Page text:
Yale University
225 Prospect Street
New Haven, CT 06520
phone: 203.432.5215
greenchemistry@yale.edu

Energy

  • Extraction of Algal Lipids for Use in Biodiesel Production

     Details...
    The objective of this research is to contribute to the development of algal lipids as a viable biofuel energy source by optimizing lipid extraction techniques for efficiency, sustainability, decreased hazard, and selectivity.
    Photo: Extraction of Algal Lipids for Use in Biodiesel Production

    Due to the growing demand for energy and the depletion of non-renewable sources, alternative fuel sources need to be researched and brought to the level where viable implementation can occur.  To advance the realization of algae as a feedstock for biodiesel, process technologies and closed-loop biomass use must be optimized. The objective of this research is to develop the potential of algal lipid for use in biodiesel production by optimizing lipid extraction techniques for efficiency, sustainability, decreased hazard, and selectivity. In particular, extraction improvements will include cell disruption, greener solvent systems (i.e. supercritical fluid extraction), selective extraction, and simplified extraction-fuel conversion processes.  Further research will be conducted on algae cell optimization as a starting material as well as on potential end-use applications for unused biomass.

  • One-pot extraction and transesterification of algal lipids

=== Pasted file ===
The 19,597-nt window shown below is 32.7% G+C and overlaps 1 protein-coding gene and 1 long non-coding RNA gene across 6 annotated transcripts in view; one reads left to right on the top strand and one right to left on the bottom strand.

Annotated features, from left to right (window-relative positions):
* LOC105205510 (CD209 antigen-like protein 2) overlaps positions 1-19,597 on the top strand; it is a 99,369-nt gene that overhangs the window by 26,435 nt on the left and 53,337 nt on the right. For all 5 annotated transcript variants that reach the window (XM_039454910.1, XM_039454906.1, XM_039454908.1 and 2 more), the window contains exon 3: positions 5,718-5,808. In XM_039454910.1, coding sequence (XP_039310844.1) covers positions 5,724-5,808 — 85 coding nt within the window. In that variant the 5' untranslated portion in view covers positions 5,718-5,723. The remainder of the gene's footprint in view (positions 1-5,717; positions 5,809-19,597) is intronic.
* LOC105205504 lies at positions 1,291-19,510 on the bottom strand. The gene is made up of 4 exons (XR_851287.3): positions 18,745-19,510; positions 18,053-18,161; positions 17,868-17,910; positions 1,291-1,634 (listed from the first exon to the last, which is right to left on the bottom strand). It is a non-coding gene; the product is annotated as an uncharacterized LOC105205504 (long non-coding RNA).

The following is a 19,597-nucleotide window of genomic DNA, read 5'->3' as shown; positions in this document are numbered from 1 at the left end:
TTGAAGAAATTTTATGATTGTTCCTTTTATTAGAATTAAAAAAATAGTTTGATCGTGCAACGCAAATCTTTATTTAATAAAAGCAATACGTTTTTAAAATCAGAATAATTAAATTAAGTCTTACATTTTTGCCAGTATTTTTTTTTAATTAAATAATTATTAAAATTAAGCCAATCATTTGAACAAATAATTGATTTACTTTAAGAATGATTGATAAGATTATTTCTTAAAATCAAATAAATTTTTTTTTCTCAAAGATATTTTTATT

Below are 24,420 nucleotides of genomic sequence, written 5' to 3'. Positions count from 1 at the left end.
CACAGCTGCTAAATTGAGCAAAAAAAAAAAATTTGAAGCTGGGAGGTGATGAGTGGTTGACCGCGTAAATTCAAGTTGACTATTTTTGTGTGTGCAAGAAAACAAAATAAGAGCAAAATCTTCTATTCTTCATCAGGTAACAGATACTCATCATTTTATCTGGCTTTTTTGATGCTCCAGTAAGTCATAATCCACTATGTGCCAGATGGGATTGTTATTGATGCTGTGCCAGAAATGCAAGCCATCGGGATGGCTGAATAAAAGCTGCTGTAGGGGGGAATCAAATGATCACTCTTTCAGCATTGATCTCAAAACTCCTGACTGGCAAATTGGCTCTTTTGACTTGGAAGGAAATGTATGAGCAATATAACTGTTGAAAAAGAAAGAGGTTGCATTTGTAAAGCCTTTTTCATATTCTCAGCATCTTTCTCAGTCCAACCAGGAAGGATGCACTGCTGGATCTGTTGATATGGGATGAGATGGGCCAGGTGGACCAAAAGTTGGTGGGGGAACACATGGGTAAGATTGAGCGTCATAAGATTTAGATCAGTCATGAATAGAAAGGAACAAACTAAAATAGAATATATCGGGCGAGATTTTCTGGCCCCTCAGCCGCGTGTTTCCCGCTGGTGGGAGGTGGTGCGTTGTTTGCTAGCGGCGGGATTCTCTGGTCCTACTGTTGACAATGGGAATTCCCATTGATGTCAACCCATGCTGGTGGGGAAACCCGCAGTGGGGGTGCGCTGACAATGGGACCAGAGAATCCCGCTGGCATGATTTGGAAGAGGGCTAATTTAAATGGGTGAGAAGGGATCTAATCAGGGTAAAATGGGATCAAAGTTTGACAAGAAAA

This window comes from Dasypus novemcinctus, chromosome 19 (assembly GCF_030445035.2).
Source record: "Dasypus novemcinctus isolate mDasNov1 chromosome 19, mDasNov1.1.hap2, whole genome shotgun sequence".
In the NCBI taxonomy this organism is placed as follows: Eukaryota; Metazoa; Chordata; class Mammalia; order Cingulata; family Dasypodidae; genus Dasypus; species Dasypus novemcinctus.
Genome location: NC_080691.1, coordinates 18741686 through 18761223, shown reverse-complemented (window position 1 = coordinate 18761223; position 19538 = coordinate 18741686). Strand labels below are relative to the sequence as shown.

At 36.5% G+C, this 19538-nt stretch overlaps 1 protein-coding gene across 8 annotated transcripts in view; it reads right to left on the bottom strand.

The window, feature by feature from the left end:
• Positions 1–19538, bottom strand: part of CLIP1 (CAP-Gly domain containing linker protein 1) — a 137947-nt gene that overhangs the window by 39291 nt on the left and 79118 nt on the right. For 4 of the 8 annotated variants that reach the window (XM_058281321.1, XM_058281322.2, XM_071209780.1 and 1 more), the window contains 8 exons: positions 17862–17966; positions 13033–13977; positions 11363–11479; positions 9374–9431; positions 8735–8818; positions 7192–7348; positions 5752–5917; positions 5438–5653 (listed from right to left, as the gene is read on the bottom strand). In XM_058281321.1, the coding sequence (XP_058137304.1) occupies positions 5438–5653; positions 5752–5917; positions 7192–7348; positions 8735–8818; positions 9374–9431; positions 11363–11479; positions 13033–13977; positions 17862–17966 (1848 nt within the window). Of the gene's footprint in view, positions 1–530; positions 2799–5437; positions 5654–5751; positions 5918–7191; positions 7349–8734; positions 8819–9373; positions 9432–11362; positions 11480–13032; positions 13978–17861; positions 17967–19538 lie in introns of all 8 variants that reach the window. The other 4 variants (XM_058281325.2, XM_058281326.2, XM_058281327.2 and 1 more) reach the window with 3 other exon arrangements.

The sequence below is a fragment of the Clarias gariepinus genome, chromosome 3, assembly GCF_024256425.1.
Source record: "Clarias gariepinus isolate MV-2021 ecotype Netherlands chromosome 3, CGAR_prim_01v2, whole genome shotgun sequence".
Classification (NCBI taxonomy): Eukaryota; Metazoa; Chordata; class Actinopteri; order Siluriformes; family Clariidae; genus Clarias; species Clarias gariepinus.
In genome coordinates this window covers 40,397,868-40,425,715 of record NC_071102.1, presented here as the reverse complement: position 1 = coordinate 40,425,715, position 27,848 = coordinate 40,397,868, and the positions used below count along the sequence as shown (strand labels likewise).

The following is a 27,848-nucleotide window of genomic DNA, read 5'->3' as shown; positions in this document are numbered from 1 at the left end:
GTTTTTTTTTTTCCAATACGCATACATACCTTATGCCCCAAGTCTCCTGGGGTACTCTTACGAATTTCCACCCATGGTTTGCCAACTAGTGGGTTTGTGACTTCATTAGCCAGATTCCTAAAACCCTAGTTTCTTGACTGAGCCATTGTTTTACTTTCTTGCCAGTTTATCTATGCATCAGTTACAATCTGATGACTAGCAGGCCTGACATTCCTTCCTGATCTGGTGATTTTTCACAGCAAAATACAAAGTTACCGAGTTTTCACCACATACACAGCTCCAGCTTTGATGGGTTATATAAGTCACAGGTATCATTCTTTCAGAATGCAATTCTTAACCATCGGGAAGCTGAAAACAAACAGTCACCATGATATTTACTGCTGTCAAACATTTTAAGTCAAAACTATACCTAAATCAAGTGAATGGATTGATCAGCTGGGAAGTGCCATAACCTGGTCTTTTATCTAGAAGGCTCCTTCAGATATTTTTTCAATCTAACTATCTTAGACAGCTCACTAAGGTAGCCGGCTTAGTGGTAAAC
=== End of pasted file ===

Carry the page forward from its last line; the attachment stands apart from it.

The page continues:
Details...
    This research aims to extract and transesterify algal lipids in one step for the direct production of biodiesel from algae feedstocks

    The implementation of algae as a fuel source is hindered by gaps in technology making the biodiesel production process currently inefficient.  Life-cycle analysis (LCA) of the biodiesel production process highlights the potential significant impact of a more effective single-step lipid extraction and transesterification process.  This research seeks to combine these steps by utilizing heterogeneous catalysts and supercritical carbon dioxide (scCO2) as a green solvent for both the extraction and transesterification of triglycerides to biodiesel.  This worked is aimed at providing a low temperature and thus low energy reaction system with the potential to produce biodiesel efficiently, selectively, and sustainably.

  • Oxidative Degradation of Lignin

     Details...
    Oxidative degradation of lignin model compounds using green oxidants, naturally abundant transition metals, and environmentally benign solvents.

    Our approach is to test different manganese based complexes and salts with green oxidants on lignin model compounds that we have prepared. These models allow us to more easily determine the extent and mode of oxidation that each set of complexes/oxidants are capable of. It is our intention to use naturally abundant transition metals, environmentally friendly oxidants, and the greenest solvents possible. Once we have a system that has been shown to degrade the models we can move on to actual lignin.